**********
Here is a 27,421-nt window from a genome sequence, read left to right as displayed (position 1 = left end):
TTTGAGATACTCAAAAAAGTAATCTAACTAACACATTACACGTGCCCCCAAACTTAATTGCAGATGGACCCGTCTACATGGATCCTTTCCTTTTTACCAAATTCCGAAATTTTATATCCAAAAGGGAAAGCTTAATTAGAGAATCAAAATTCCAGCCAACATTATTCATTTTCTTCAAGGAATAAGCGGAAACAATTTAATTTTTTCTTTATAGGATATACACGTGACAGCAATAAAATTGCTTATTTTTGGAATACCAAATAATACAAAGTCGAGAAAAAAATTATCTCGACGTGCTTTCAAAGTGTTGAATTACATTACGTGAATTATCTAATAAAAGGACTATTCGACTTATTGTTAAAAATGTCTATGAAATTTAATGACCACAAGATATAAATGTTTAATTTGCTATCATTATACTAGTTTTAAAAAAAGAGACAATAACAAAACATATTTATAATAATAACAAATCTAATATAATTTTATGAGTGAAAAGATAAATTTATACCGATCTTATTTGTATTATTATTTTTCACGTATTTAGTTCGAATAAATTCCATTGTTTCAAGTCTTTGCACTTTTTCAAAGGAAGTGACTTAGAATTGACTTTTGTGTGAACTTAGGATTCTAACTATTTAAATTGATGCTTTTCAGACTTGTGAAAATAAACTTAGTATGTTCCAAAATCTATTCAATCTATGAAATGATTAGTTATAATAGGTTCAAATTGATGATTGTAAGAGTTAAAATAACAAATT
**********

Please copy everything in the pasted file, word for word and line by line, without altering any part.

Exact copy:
Here is a 27,421-nt window from a genome sequence, read left to right as displayed (position 1 = left end):
TTTGAGATACTCAAAAAAGTAATCTAACTAACACATTACACGTGCCCCCAAACTTAATTGCAGATGGACCCGTCTACATGGATCCTTTCCTTTTTACCAAATTCCGAAATTTTATATCCAAAAGGGAAAGCTTAATTAGAGAATCAAAATTCCAGCCAACATTATTCATTTTCTTCAAGGAATAAGCGGAAACAATTTAATTTTTTCTTTATAGGATATACACGTGACAGCAATAAAATTGCTTATTTTTGGAATACCAAATAATACAAAGTCGAGAAAAAAATTATCTCGACGTGCTTTCAAAGTGTTGAATTACATTACGTGAATTATCTAATAAAAGGACTATTCGACTTATTGTTAAAAATGTCTATGAAATTTAATGACCACAAGATATAAATGTTTAATTTGCTATCATTATACTAGTTTTAAAAAAAGAGACAATAACAAAACATATTTATAATAATAACAAATCTAATATAATTTTATGAGTGAAAAGATAAATTTATACCGATCTTATTTGTATTATTATTTTTCACGTATTTAGTTCGAATAAATTCCATTGTTTCAAGTCTTTGCACTTTTTCAAAGGAAGTGACTTAGAATTGACTTTTGTGTGAACTTAGGATTCTAACTATTTAAATTGATGCTTTTCAGACTTGTGAAAATAAACTTAGTATGTTCCAAAATCTATTCAATCTATGAAATGATTAGTTATAATAGGTTCAAATTGATGATTGTAAGAGTTAAAATAACAAATT